What is EMDR?

EMDR stands for Eye Movement Desensitization and Reprocessing. This is a type of therapy that is recognised by the National Institute for Clinical Excellence (NICE) to help with post traumatic stress disorder (PTSD) and it can be used for a number of other difficulties, including;

  • Trauma (including PTSD and complex trauma)
  • Low self-esteem
  • Phobias
  • Body Dysmorphic Disorder (BDD)
  • Depression
  • Chronic pain
  • Obsessive Compulsive Disorder (OCD)
  • Generalised Anxiety Disorder (GAD)
  • Panic Disorder

This is a very structured therapeutic approach and tends to require less sessions than most other types of therapy. This may be between 4 and 6 sessions for a single traumatic event or more if there are multiple events that need to be processed. It is a type of therapy that can resolve distress associated with upsetting thoughts and memories. It aims to ‘unstick’ and reprocess memories associated with anxieties and beliefs that currently impact on someone.

EMDR uses something called bilateral stimulation. This means stimulating both sides of the brain by using of eye movements, noises, or hand taps/movements, at the same time as holding a memory in mind. This type of processing is extremely powerful, and it taps into the body and brain’s natural healing process.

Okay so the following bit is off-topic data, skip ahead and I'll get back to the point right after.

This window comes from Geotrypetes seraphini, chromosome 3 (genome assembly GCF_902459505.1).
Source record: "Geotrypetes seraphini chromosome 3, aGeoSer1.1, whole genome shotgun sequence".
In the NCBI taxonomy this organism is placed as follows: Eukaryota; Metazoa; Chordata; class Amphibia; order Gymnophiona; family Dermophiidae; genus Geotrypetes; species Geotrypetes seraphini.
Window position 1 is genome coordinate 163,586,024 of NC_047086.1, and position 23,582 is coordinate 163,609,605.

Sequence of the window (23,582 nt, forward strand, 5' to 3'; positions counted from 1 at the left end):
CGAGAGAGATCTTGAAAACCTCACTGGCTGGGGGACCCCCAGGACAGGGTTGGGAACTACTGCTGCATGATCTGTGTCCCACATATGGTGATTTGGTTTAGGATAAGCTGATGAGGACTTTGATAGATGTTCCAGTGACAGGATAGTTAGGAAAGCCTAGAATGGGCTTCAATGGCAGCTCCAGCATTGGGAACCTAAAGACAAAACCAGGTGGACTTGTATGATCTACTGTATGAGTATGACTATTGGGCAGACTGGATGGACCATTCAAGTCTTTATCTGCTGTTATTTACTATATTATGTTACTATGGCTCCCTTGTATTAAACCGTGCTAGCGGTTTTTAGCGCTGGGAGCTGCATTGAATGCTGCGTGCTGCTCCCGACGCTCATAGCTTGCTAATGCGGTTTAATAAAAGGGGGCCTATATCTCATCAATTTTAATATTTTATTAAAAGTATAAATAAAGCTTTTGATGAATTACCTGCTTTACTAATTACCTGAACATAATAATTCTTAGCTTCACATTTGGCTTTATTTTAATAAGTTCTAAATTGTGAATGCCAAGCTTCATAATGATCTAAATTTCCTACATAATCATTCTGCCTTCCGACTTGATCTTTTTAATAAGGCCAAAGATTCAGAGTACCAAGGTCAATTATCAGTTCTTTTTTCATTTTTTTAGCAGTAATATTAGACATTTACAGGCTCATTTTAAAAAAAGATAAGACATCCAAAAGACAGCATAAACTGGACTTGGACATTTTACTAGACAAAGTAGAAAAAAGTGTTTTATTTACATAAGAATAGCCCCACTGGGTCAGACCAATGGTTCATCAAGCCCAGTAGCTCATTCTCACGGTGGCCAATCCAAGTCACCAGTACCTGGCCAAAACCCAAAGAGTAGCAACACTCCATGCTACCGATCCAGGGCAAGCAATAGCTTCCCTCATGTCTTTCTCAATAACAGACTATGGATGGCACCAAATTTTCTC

The sessions for EMDR are extremely structured and often do not involve discussing many details about the memories linked to the current difficulty. The initial sessions are assessment sessions, where you will explore memories linked to current difficulties to create a list of which memories and beliefs will need to be processed and which situations you would like to approach differently. You will also choose how you would like to think about the memories and yourself in the future. These earlier sessions may also include learning techniques to help you to manage your anxiety or dissociation, as it is important to have these skills before the next phase. Sessions following the assessment ones will mostly involve working together to process memories by using the bilateral stimulation techniques described above.

If you are unsure whether EMDR can be useful for what you need help with, please contact us and we can talk about whether this might be the best therapy for you.

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